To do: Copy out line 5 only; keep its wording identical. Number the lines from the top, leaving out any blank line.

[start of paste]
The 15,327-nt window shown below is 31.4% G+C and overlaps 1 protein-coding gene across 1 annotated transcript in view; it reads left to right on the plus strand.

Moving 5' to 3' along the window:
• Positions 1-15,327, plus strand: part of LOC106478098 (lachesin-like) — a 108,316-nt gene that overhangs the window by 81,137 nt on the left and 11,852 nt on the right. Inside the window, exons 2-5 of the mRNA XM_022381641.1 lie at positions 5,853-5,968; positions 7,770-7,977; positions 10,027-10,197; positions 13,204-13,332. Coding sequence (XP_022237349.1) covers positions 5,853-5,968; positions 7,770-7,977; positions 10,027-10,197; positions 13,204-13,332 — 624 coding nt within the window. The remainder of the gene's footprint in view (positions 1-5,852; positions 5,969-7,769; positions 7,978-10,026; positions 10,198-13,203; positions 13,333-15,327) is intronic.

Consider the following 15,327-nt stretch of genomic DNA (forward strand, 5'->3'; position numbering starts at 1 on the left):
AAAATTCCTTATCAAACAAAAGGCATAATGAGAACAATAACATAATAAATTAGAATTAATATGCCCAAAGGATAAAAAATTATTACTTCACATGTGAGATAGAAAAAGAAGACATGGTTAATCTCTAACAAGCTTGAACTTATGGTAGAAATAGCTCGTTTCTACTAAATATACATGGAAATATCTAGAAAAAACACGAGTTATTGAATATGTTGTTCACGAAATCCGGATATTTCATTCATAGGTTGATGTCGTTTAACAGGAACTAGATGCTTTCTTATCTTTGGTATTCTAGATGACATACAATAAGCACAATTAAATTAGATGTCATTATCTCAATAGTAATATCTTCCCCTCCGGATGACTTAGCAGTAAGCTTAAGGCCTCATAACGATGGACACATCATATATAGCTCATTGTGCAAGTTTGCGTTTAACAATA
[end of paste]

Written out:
AAAATTCCTTATCAAACAAAAGGCATAATGAGAACAATAACATAATAAATTAGAATTAATATGCCCAAAGGATAAAAAATTATTACTTCACATGTGAGATAGAAAAAGAAGACATGGTTAATCTCTAACAAGCTTGAACTTATGGTAGAAATAGCTCGTTTCTACTAAATATACATGGAAATATCTAGAAAAAACACGAGTTATTGAATATGTTGTTCACGAAATCCGGATATTTCATTCATAGGTTGATGTCGTTTAACAGGAACTAGATGCTTTCTTATCTTTGGTATTCTAGATGACATACAATAAGCACAATTAAATTAGATGTCATTATCTCAATAGTAATATCTTCCCCTCCGGATGACTTAGCAGTAAGCTTAAGGCCTCATAACGATGGACACATCATATATAGCTCATTGTGCAAGTTTGCGTTTAACAATA